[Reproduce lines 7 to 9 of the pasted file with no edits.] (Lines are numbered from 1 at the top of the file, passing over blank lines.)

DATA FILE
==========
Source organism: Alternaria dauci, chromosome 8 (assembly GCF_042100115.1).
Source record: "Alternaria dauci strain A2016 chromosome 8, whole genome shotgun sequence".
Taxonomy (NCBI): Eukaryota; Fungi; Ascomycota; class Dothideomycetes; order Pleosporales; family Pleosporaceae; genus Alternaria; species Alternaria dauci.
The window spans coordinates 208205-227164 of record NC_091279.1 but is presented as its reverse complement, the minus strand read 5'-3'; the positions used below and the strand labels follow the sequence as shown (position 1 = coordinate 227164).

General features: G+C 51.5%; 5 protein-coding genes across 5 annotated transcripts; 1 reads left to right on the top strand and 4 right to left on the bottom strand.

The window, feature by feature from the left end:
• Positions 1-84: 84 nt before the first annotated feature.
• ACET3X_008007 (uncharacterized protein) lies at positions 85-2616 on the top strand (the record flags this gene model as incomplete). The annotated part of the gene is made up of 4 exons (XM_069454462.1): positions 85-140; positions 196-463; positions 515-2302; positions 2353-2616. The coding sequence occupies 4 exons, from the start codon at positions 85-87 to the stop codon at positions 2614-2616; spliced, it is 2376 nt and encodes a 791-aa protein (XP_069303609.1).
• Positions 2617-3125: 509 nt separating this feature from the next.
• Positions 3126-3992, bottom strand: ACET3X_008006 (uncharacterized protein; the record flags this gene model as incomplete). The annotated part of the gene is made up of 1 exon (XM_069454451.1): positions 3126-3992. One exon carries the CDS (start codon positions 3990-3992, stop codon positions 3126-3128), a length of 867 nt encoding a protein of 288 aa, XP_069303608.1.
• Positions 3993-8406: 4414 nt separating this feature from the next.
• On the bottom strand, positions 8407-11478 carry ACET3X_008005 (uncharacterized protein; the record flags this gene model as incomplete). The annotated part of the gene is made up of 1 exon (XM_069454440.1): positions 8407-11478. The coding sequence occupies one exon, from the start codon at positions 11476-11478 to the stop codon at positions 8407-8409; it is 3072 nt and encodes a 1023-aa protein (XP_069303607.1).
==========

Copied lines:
• Positions 1-84: 84 nt before the first annotated feature.
• ACET3X_008007 (uncharacterized protein) lies at positions 85-2616 on the top strand (the record flags this gene model as incomplete). The annotated part of the gene is made up of 4 exons (XM_069454462.1): positions 85-140; positions 196-463; positions 515-2302; positions 2353-2616. The coding sequence occupies 4 exons, from the start codon at positions 85-87 to the stop codon at positions 2614-2616; spliced, it is 2376 nt and encodes a 791-aa protein (XP_069303609.1).
• Positions 2617-3125: 509 nt separating this feature from the next.